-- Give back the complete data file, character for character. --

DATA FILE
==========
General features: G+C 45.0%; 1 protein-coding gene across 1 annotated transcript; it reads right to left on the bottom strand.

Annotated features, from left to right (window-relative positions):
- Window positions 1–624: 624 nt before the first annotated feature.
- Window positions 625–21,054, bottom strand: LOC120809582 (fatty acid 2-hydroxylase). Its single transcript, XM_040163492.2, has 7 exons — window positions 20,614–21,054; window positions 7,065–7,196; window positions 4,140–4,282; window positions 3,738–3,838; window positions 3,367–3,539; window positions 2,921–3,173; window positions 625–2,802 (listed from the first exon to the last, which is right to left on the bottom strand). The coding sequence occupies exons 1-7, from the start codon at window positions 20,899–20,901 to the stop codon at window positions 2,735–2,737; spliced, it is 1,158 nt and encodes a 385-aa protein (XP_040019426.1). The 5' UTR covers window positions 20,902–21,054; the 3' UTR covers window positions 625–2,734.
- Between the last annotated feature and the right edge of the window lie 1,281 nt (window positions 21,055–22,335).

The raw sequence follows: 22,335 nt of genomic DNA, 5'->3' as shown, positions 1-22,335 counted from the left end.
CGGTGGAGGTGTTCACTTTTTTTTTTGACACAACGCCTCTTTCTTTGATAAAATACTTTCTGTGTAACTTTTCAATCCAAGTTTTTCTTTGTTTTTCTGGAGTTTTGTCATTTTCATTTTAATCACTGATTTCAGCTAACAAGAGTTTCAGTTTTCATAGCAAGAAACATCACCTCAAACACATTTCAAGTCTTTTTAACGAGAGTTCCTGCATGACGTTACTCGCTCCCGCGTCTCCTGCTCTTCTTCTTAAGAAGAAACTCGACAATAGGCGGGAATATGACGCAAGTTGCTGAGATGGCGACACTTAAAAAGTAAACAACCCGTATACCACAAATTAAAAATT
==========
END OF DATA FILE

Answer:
General features: G+C 45.0%; 1 protein-coding gene across 1 annotated transcript; it reads right to left on the bottom strand.

Annotated features, from left to right (window-relative positions):
- Window positions 1–624: 624 nt before the first annotated feature.
- Window positions 625–21,054, bottom strand: LOC120809582 (fatty acid 2-hydroxylase). Its single transcript, XM_040163492.2, has 7 exons — window positions 20,614–21,054; window positions 7,065–7,196; window positions 4,140–4,282; window positions 3,738–3,838; window positions 3,367–3,539; window positions 2,921–3,173; window positions 625–2,802 (listed from the first exon to the last, which is right to left on the bottom strand). The coding sequence occupies exons 1-7, from the start codon at window positions 20,899–20,901 to the stop codon at window positions 2,735–2,737; spliced, it is 1,158 nt and encodes a 385-aa protein (XP_040019426.1). The 5' UTR covers window positions 20,902–21,054; the 3' UTR covers window positions 625–2,734.
- Between the last annotated feature and the right edge of the window lie 1,281 nt (window positions 21,055–22,335).

The raw sequence follows: 22,335 nt of genomic DNA, 5'->3' as shown, positions 1-22,335 counted from the left end.
CGGTGGAGGTGTTCACTTTTTTTTTTGACACAACGCCTCTTTCTTTGATAAAATACTTTCTGTGTAACTTTTCAATCCAAGTTTTTCTTTGTTTTTCTGGAGTTTTGTCATTTTCATTTTAATCACTGATTTCAGCTAACAAGAGTTTCAGTTTTCATAGCAAGAAACATCACCTCAAACACATTTCAAGTCTTTTTAACGAGAGTTCCTGCATGACGTTACTCGCTCCCGCGTCTCCTGCTCTTCTTCTTAAGAAGAAACTCGACAATAGGCGGGAATATGACGCAAGTTGCTGAGATGGCGACACTTAAAAAGTAAACAACCCGTATACCACAAATTAAAAATT